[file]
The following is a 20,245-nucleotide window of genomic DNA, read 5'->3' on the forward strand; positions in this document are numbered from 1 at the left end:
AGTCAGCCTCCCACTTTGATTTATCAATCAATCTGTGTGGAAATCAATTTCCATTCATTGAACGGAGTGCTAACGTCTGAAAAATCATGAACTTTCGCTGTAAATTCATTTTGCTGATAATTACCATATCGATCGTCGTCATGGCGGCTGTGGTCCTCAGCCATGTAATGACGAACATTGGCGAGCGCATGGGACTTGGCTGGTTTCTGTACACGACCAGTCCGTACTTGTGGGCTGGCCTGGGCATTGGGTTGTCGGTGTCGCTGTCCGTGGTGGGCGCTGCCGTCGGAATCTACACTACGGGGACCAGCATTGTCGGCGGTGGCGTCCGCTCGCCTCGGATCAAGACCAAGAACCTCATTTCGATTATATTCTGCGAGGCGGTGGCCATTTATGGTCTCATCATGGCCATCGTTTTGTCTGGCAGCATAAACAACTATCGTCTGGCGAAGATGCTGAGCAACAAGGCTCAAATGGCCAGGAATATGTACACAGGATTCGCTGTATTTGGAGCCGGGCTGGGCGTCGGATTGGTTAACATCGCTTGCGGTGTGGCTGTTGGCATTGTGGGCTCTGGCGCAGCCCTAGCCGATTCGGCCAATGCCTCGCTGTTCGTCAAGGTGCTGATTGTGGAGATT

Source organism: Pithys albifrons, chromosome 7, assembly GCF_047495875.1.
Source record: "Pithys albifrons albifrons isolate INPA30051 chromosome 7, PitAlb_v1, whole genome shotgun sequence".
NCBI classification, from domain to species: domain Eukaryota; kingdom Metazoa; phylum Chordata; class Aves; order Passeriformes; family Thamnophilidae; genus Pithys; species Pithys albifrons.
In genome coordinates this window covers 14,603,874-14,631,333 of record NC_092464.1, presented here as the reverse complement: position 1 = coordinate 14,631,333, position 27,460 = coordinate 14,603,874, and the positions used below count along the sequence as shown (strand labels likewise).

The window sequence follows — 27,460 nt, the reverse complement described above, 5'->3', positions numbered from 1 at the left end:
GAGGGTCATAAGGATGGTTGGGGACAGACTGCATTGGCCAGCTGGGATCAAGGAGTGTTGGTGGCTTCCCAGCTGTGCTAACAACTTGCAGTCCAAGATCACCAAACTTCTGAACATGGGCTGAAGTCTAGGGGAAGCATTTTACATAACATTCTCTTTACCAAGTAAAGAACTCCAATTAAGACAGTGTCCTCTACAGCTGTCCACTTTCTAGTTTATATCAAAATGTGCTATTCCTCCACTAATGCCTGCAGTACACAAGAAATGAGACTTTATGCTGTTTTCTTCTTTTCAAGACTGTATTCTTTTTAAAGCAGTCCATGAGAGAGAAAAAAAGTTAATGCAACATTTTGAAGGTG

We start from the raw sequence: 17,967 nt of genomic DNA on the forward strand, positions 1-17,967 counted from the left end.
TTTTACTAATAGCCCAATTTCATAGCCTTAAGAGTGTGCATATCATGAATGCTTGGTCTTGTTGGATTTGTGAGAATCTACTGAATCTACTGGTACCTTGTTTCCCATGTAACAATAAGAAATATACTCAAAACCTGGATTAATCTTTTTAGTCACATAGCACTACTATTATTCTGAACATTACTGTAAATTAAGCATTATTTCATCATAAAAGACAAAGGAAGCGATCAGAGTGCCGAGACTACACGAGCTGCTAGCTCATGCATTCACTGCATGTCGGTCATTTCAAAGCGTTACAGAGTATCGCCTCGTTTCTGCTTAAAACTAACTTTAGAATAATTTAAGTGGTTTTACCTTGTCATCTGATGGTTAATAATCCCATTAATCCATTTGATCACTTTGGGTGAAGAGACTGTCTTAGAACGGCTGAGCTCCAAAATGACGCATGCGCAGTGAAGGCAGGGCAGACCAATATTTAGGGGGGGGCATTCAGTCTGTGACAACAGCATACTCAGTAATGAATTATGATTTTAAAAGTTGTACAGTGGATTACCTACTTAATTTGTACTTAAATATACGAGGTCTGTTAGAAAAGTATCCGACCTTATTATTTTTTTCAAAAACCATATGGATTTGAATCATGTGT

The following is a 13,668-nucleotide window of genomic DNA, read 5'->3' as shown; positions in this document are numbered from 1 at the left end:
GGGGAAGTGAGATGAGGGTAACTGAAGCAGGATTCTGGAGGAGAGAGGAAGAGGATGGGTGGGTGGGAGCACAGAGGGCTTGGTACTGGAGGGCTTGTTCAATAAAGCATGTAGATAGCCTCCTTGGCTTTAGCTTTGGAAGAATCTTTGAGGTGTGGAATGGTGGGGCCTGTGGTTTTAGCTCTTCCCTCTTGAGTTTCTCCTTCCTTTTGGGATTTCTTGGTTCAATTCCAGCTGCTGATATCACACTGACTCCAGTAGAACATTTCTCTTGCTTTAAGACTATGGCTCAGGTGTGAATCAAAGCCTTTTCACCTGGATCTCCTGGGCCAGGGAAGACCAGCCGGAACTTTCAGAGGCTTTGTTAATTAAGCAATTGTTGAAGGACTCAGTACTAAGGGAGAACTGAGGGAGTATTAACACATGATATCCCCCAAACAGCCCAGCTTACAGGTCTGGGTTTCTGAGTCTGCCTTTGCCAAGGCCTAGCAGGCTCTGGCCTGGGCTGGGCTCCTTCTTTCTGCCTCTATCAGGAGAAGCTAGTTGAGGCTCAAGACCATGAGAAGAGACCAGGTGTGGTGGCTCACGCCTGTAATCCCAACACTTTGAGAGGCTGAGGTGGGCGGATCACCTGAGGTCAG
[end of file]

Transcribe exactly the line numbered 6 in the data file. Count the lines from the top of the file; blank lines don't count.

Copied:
In genome coordinates this window covers 14,603,874-14,631,333 of record NC_092464.1, presented here as the reverse complement: position 1 = coordinate 14,631,333, position 27,460 = coordinate 14,603,874, and the positions used below count along the sequence as shown (strand labels likewise).